Detroit is not the multi-faceted story (unlike Zero Dark Thirty which also had its set of problems) of the riots that turned America’s 5th largest city into a battlefield. Its focus is narrowed to fall upon the events which happened on a single building on the night of July 25th. Detroit opens with a wonderful animated sequence which explains the migration of African-Americans to urban centres, the white flight to suburbs, and the perfect urban segregation. After the unrest surrounding the raid at the unlicensed after-hours club, the government officials immediately deploys National Guard and even airborne, tank divisions. After the street-level recreation of the early unrest, Bigelow inter-cuts to real-life footage of the public disorder, followed by the district Congress representative John Conyers' address to a riled crowd, rejecting his call for patience and peace. His words are countered with chants of ‘Burn it down!’. The narrative doesn’t provide protagonist duties any one single actor, and goes on introduce the characters whose lives are about to be changed by the upcoming devastating event.

Melvin Dismukes (John Boyega) is a factory worker at day-time and works as a security guard at night. Three trigger-happy policemen ride in a nondescript car through the destroyed black neighborhood, passing off falsely contrite comments. The three get out of the car when they see a young African-American coming from a shop, who they’re sure is a looter. When the young guy flees, officer named Phil Krauss (Will Poulter) chases and shoots him twice in the back. Back in the station, Phil is questioned by a detective and informs that he’ll be charged with murder. But Phil is sent back to active duty with his racist pals. In a backstage at Detroit’s Fox Theater, four young African-American members of famous local band Dramatics eagerly await their chance to perform. The fifth member of the band, Fred Temple (Jacob Latimore) joins others at the backstage and lead singer Larry Reed (Algee Smith) sets off to rehearse a song in his soulful voice. But just when the Dramatics are about to take up the stage, the show is shutdown by the lawmen, citing the riots outside. Frustrated by the cancellation, Fred and Larry get a room for the night at Algiers Motel.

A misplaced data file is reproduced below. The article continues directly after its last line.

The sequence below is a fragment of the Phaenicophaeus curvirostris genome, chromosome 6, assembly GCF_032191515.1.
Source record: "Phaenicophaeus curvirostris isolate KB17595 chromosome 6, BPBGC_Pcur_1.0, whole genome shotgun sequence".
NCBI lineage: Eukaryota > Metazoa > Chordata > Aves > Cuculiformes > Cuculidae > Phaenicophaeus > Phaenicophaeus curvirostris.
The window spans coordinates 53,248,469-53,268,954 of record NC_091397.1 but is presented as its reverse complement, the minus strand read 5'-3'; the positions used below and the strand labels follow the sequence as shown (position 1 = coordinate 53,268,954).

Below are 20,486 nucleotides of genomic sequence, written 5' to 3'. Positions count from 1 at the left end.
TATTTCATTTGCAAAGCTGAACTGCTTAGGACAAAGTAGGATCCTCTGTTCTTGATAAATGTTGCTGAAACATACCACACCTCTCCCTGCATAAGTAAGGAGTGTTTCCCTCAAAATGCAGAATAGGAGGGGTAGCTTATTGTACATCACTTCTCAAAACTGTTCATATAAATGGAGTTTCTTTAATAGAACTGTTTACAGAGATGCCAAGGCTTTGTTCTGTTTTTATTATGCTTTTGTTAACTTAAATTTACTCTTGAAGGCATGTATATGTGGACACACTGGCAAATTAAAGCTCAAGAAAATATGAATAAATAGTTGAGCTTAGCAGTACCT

Some of other residents of the motel are group of 17 or 18 year old African-Americans fooling around in a large upstairs room, two young white girls (Hannah Murray and Kaitlyn Dever) visiting from Ohio, and a Vietnam war veteran (Anthony Mackie) in search of a job. One of the adolescent guy named Carl (Jason Mitchell), furious at the way they are treated by police force fires a starter pistol, as a stupid prank, from the upstairs room of the motel. The police forces gathered on the streets wrongly misinterpret it as ‘sniper’ fire. The police, led by psychotic Phil, first shoots at the motel, then storms inside, rounding up all the residents through fierce showdown of force and questioning about the gun. One of the racist cops finds the two white girls chatting up with the war veteran in a separate room and this set off a sequence of unbridled brutality. The prolonged torture of the motel residents will surely be an endurance test for the viewers, but to director Bigelow and cinematographer Barry Ackroyd’s credit, the imagery isn’t overtly exploitative in its treatment of violence. But while there are definitely fewer problems in terms of visual approach, what ultimately makes Detroit a disappointing film is its narrative components and the overall moral approach.